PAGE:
From the aforementioned points of view, a large number of positive photoresist compositions which each comprise a novolak resin and a naphthoquinonediazide type photosensitive material have hitherto been developed and put to practical use. In the processing of lines having a width of the order of 0.8-2 μm, those compositions have accomplished satisfactory results.

With respect to integrated circuits, on the other hand, the integration degree thereof has become higher and higher in recent years. Thus, processing of super fine patterns having a line width of half micron or below has come to be required in the production of semiconductor substrates for VLSI and the like. In order to achieve the resolution required in the aforesaid case, the wavelengths used in an exposure apparatus for photolithography were getting shorter, and nowadays the utilization of deep ultraviolet light and excimer laser beams (XeCl, KrF, ArF) is being examined.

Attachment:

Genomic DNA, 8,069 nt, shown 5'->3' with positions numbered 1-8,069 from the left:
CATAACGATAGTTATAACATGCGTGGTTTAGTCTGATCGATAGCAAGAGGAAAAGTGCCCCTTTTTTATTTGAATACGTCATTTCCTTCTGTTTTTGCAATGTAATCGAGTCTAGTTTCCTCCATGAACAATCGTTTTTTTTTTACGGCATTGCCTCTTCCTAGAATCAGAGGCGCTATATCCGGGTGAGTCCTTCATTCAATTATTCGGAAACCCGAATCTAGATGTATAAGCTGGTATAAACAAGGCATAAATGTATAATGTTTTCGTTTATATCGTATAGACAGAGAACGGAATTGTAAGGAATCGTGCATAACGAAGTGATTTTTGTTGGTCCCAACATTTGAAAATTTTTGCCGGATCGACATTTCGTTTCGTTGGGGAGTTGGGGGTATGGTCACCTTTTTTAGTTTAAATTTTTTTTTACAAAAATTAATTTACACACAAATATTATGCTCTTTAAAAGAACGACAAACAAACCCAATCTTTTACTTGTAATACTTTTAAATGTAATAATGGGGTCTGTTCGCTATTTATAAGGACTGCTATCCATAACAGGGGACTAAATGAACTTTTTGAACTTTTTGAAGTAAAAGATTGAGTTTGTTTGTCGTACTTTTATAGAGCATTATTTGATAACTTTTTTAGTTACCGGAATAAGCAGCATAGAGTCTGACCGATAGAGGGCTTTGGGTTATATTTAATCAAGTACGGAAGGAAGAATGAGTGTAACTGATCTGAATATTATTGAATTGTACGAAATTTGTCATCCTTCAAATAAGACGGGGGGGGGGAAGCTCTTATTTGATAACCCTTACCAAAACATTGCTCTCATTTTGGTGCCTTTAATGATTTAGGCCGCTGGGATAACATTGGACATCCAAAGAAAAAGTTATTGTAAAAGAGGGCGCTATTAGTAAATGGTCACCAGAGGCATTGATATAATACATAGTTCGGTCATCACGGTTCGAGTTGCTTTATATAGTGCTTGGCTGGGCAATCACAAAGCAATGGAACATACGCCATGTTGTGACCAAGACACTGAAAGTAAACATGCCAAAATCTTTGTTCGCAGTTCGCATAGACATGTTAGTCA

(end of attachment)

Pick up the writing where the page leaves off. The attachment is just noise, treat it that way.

In cases where a conventional resist comprising a novolak resin and a naphthoquinonediazide compound is used for the pattern formation by the lithography using deep ultraviolet light or an excimer laser beam, it is difficult for the light to reach the lower part of the resist because a novolak resin and naphthoquinonediazide have strong absorption in the deep ultraviolet region, so that such a resist has low sensitivity and can merely provide a pattern profile having a tapered shape.

As one means to solve the aforementioned problems, chemically amplified resist compositions are disclosed, e.g., in U.S. Pat. No. 4,491,628 and European Patent 0,249,139. The chemically amplified positive resist compositions refer to the pattern forming materials of the type which generate acids in the irradiated area upon irradiation with radiation, such as deep ultraviolet light, to cause a reaction utilizing these acids as catalyst, thereby arising a difference of solubility in a developer between the irradiated area and the unirradiated area of the active radiation. By virtue of this property, a pattern can be formed on a substrate coated with a material of the foregoing type.